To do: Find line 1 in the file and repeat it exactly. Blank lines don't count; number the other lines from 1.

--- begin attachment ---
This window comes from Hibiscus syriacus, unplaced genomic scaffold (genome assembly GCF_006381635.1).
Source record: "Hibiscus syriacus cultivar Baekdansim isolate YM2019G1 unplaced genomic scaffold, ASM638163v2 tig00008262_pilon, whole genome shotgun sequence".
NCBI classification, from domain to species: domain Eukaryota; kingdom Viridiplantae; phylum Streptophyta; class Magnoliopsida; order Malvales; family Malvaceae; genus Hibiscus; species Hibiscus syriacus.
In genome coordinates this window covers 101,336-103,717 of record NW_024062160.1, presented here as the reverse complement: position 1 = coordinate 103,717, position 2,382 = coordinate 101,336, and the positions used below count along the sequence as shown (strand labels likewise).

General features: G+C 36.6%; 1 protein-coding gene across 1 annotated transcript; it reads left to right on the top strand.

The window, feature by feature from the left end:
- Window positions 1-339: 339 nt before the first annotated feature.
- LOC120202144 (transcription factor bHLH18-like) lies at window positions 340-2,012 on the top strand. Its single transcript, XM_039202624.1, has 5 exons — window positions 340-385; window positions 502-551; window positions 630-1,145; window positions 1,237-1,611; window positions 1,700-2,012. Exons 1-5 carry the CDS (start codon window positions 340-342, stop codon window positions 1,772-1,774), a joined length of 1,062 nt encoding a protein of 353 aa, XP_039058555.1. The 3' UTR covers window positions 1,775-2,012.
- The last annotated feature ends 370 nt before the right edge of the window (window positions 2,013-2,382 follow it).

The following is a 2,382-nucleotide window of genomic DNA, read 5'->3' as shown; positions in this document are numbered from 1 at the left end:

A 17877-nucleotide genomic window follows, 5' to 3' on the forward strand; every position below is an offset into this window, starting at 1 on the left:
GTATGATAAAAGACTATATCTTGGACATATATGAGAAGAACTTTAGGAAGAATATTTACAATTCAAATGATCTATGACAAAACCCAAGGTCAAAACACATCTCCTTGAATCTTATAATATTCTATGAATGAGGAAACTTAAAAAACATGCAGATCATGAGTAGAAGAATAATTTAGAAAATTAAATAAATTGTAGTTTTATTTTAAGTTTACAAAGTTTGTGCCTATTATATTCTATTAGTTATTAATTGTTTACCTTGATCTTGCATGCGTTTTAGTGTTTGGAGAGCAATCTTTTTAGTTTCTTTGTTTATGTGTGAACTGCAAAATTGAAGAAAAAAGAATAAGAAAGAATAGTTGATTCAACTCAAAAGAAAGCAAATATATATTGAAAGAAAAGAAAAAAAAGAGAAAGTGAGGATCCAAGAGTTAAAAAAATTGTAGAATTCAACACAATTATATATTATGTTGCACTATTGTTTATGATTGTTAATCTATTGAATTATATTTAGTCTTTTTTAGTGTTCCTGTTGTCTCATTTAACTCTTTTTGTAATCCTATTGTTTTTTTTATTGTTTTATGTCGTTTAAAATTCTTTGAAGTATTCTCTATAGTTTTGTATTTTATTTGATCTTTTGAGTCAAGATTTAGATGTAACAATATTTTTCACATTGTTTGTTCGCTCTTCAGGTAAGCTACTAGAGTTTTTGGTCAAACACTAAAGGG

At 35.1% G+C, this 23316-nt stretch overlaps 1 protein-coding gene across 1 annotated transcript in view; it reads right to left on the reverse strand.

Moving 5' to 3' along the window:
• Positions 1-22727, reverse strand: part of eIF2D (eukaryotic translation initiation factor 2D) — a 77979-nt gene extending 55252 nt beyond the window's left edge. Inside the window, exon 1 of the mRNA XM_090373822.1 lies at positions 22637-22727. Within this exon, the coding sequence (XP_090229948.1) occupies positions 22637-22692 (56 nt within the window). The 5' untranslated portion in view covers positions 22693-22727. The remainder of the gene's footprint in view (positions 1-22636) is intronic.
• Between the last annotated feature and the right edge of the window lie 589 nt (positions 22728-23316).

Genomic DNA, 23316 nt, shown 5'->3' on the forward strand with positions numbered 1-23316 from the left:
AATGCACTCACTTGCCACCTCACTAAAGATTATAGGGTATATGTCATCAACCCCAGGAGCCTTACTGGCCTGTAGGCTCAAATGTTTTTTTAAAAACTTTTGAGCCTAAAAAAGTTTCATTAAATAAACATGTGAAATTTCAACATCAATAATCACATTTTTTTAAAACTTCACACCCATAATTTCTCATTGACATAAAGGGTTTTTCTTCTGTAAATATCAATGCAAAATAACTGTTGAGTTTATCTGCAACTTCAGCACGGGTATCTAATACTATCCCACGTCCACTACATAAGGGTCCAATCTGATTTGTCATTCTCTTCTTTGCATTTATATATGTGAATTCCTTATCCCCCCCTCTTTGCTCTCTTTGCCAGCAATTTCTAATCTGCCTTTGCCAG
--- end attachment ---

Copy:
This window comes from Hibiscus syriacus, unplaced genomic scaffold (genome assembly GCF_006381635.1).